The First day of the Sacred Month During the Gospel Age
There are many references to ancient Israel's observance of the first day of each sacred month; moreover, references throughout biblical record show that the New Moon is a day to worship God. However, the manner in which the elect of God during the Gospel age should observe this day is not totally clear because we have no record of how the early church observed this day. In order to determine how to observe the New Moon, it is necessary to answer a few questions about what God expects of his people today.
IS THE DAY OF THE NEW MOON HOLY TIME?
One of the first questions to answer concerning the day of the New Moon is whether or not it is permissible to work and carry on one's normal work or business during the first day of each sacred month.
Although the historical and scriptural evidence does not indicate that a person must abstain from their daily routine on this day as is commanded for the Sabbath and the annual festival days, there are two references that seem to say that the day is holy time. Therefore, these references should be reviewed and explained before reaching a conclusion about the sanctity of the first day of each sacred month.
Nehemiah 10:28-29; 31 KJV
During the days of Nehemiah, certain people made an oath to be loyal to their fellow tribesmen and to be faithful in keeping their agreement with God:
"And the rest of the people, the priests, the Levites, the porters, the singers, the Nethinims [temple Servants], and all they that had separated themselves from the people of the lands . . . They clave to their brethren, their nobles, and entered into a curse, and into an oath, to walk in God's law, which was given by Moses the servant of God, and to observe and do all the commandments of the Lord our Lord, and his judgments and his statutes;" (vs.28-29).
"And if the people of the land bring ware or any victuals on the Sabbath day to sell, that we would not buy it of them on the Sabbath, or on the holy day: and that we would leave the seventh year, and the exaction of every debt" (v31).
It is important to note that the observance of the first day of the month is not mentioned in their vow to honor the Sabbath and the annual festivals by obeying God's instructions concerning work or selling and buying during these observances. This omission seems to indicate that the first day of the month was not considered holy time.
Amos 8:4-5 KJV
In the Book of Amos, there is one scripture, which seems to indicate that, at one time in history, the first day of a sacred month might have been honored in the same way as the Sabbath:
"Hear this, O you that swallow up the needy, even to make the poor of the land to fail, Saying, When will the new moon be gone, that we may sell corn? and the Sabbath, that we may set forth wheat, making the ephah small, and the shekel great, and falsifying the balances by deceit?" (vs.4-5 KJV).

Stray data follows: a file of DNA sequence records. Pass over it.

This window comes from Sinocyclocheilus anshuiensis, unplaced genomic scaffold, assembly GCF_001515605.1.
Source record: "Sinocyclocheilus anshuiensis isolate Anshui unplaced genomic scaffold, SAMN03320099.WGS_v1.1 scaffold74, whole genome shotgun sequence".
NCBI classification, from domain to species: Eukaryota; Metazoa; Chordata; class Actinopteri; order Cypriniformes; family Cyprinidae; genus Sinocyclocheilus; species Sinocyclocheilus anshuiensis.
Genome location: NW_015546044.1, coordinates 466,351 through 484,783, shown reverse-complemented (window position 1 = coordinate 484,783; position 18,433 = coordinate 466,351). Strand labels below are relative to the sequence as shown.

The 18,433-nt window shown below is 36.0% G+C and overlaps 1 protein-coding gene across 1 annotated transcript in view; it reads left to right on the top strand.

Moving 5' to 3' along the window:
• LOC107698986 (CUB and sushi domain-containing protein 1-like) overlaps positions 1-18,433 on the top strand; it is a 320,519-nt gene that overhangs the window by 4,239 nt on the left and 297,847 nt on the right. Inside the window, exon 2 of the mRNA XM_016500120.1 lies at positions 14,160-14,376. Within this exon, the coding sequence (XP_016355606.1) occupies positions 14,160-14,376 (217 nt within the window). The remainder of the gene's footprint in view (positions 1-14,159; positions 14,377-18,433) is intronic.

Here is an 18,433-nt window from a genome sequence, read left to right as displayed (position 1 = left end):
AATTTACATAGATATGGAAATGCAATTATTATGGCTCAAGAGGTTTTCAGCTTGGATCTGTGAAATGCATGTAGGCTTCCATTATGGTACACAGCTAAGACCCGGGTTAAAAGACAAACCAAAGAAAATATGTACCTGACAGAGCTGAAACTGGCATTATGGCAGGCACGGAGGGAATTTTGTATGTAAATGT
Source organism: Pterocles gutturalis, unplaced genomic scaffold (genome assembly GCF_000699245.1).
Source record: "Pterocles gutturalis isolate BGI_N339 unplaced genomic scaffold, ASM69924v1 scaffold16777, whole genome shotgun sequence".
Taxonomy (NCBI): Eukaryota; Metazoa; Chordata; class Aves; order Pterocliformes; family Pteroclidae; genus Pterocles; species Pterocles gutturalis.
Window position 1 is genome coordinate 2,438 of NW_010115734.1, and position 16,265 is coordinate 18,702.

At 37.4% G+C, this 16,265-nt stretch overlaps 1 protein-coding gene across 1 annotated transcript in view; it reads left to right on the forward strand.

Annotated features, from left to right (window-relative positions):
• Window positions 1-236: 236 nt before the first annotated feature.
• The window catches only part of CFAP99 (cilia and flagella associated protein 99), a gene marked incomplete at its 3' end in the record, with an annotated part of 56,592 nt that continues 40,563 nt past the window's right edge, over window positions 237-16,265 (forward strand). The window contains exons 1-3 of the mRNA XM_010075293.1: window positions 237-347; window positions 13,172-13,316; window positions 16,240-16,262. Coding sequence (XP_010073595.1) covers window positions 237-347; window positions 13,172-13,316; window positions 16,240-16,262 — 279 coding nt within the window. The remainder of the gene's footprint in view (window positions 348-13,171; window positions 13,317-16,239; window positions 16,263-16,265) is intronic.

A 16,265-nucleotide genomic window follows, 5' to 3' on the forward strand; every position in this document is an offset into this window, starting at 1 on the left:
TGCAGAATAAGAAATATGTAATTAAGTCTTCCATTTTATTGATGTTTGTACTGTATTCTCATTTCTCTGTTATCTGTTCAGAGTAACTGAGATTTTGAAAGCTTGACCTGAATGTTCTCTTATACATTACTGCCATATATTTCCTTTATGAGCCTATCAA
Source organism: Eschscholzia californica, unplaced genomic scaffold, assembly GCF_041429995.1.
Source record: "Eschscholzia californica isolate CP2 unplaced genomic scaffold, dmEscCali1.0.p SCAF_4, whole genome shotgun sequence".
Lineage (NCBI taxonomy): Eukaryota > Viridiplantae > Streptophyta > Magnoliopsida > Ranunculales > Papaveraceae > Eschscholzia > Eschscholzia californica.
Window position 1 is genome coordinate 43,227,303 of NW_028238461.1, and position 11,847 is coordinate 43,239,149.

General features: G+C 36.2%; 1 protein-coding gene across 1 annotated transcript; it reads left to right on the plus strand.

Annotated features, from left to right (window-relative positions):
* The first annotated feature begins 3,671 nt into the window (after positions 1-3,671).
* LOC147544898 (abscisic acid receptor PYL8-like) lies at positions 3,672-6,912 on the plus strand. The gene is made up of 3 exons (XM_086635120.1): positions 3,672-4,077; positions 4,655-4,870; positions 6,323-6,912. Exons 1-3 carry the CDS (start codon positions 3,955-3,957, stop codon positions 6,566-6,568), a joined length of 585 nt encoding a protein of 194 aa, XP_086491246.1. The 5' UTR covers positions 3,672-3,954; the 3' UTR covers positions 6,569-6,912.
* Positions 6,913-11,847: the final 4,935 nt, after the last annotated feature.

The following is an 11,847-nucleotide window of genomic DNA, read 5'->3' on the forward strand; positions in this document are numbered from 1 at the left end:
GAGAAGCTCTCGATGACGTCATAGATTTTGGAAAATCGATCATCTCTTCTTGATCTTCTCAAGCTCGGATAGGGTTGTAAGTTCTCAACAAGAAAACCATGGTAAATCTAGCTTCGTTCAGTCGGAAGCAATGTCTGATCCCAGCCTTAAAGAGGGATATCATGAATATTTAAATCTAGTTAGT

The intent of this scripture is clearly an admonition against an improper attitude and the violation of the law concerning the performance of work on the New Moon and the Sabbath. However, does this scripture constitute an instruction or command not to do work on the New Moon?
There are no clear instructions or commands in the Bible that prohibit work or business on the first day of the month. This is unlike the Sabbath and the annual festivals for which there are many clear biblical references to such a prohibition. Therefore, the new moon spoken of in Amos 8:4-5 must be the new moon that occurs on the Feast of Trumpets, which is a holy convocation and a day on which no normal work or business may be performed.
There is a clear distinction between the annual observances and the first day of the month. The Sabbath is a distinct and separate day which was created for humanity (Mk.2:27). It is holy time (Ex.16:23) that can be profaned (Ezk.22:26; 23:38; Matt.12:5-8). The Passover and annual festivals are holy convocations; therefore, they are holy time (Lev.23). The New Moons are neither holy time nor holy convocations; however, they are commanded to be observed with a worshipful attitude of respect and reverence toward God.
The New Moon and the Colossians
There is only one reference in the New Testament about the observance of the first day of the month. This reference puts the New Moon observance in the context of normal worship of God by his children:
"Let no man therefore judge you in meat, or in drink, or in respect of a holy day, or of the New Moon, or of the Sabbath days; Which are a shadow of things to come; but the body is of Christ" (Col.2: 16-17 KJV).
Notice that the annual festivals, the New Moon, and the Sabbaths are all mentioned together as having the same importance. Therefore, if it is necessary to observe one of them, it is necessary to observe all of them.